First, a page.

From the British Cave Science Centre, Poole’s Cavern, Buxton, Matt Rowberry, Carlos Frontera, Ivo Baroň, Jan Kučera, Lubomír Křivánek and Xavi Martí detail their novel positioning system for three-dimensional fracture displacement monitoring. They report that fracture displacement monitoring in caves helps to identify potential dangers to human safety and has significant implications for their environmental protection. Such monitoring is also undertaken to study the preparatory factors that trigger breakdown or the kinematic behaviour of active tectonic faults and deep-seated gravitational slope deformations. Recently the authors designed and fabricated a novel positioning system for fracture displacement monitoring, and the system has been installed for testing in Poole’s Cavern. The positioning system records changes in an artificially generated electromagnetic field. Magnetic field data are immediately transformed into three-dimensional displacement data and the outputs are presented online in real time. Here, the first six months of monitoring results are presented. Two of the three displacement components, x and z, are characterized by conspicuous periods of pulsed instability in October 2019 and January 2020, whereas the third component, y, is characterized by a generally progressive displacement trend. Testing in the British Cave Science Centre has helped to demonstrate the feasibility of using the positioning system for fracture displacement monitoring in caves. Ongoing research focuses on reducing the physical size and energy requirements of the monitoring equipment so that it will be possible to deploy large sensor meshes in less accessible parts of the cave environment.
Phillip J Murphy and Gina E Moseley present A uranium-series date from Wall End Cave, Silverdale, northwest England and discuss its palaeoclimatic and archaeological significance. Uranium-series dating of a stalagmite floor from a relict cave in the Morecambe Bay karst indicates speleothem deposition occurred between 13,567 to 8539 years BP. Comparison with other cave archaeological sites where a stalagmite floor occurs in a similar stratigraphical position suggests the first human occupation of the region following the Last Glacial Maximum may have occurred in the early part of the Windermere/Late Glacial Interstadial.
The final paper in this issue discusses Palaeoenvironments in the central White Peak District, Derbyshire drawing on evidence from Water Icicle Close Cavern. John Gunn, Ian Fairchild, Gina Moseley, Paul Töchterle, Kate E Ashley, John Hellstrom and R Lawrence Edwards describe the research. Both the distribution of mapped glacial landforms and ice sheet modelling point to an absence of ice over the White Peak during the last glacial period, but intermittent permafrost conditions are expected. Water Icicle Close Cavern is an ancient cave system in the central White Peak that is thought to have been drained for several hundred thousand years and in which the main level of development is around 100m above the present base level of drainage. In 2009 a newly entered section of passage in the cave was found to contain extensive broken speleothem, together with sediments that included possible solifluction deposits and lag gravels. Ice that formed in the cave is considered to be the most likely cause of speleothem breakage and must have completely filled cave passages for shearing of stalactites to have occurred. Melting of ice is thought to have resulted in the removal of some fine sediment, leaving the lag gravel. Uranium-series dating demonstrates a record of speleothem growth in the 96–49ka interval interrupted by a speleothem breakage event between 87 and 83ka. This is interpreted as being related to in-cave ice growth that was associated with wet periglacial conditions. Oxygen and carbon isotope data show a rising trend consistent with cooling and drying before the breakage event, with breakage following a dense, slowly growing lamina. Post-breakage the δ18O values were −3 to −4 per mil and the δ13C values were −8 to −10 per mil, which compare with cool-climate speleothem data in Yorkshire. Textures suggest that the speleothem grew intermittently during this time of cool hemispheric conditions from MIS (Marine Isotope Stage) 4 to the beginning of MIS 3.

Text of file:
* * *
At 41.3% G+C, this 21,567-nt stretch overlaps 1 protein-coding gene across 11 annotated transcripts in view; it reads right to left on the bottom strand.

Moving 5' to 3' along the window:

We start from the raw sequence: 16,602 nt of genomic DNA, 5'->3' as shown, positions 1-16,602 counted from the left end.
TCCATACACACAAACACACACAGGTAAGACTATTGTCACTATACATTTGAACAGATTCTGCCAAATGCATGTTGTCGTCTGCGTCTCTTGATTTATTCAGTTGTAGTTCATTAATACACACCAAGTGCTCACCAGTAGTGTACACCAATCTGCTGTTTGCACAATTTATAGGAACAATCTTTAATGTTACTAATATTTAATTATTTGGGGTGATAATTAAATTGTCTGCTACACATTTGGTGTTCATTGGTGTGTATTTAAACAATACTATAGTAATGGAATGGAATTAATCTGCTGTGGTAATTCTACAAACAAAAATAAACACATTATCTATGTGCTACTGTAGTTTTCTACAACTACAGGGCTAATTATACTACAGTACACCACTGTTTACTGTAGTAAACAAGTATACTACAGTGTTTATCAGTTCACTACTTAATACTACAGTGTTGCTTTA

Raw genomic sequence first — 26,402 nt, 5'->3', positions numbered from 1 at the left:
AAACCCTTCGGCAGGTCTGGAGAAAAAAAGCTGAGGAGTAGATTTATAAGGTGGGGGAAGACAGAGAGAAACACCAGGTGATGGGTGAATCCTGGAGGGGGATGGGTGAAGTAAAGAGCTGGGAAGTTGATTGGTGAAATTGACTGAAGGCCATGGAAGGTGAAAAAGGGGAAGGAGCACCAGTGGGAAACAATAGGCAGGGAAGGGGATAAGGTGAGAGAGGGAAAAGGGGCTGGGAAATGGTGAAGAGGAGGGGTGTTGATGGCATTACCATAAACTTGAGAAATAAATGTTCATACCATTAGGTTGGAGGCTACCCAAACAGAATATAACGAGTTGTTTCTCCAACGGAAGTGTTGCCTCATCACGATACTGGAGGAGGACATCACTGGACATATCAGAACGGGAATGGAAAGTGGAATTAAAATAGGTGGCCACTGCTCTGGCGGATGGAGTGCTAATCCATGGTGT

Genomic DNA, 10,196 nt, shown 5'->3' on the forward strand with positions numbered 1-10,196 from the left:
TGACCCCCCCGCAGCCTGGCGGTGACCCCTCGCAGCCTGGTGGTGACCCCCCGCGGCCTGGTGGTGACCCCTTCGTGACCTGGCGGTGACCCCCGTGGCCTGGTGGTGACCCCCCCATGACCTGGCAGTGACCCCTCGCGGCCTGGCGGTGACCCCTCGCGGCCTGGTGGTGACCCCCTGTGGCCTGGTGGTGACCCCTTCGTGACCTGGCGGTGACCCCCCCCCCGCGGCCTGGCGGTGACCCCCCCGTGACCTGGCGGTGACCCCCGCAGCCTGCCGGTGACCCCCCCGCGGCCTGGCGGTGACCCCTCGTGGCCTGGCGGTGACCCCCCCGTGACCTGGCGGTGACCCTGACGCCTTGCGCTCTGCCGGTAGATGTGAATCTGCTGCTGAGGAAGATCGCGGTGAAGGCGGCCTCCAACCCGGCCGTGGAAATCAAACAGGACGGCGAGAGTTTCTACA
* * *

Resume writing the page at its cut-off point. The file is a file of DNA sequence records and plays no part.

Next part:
Cave and Karst Science is published three times a year and is free to paid-up members of the British Cave Research Association. Members can also read it online here. Non-members may obtain copies for an annual subscription of £40 (plus postage for non-UK destinations), or online access for only £30. A discounted student subscription is available. The publication contains a wealth of information and represents excellent value for money for anyone with an interest in the science of caves. It is well-presented throughout, with a clear, attractive layout and numerous high-quality illustrations.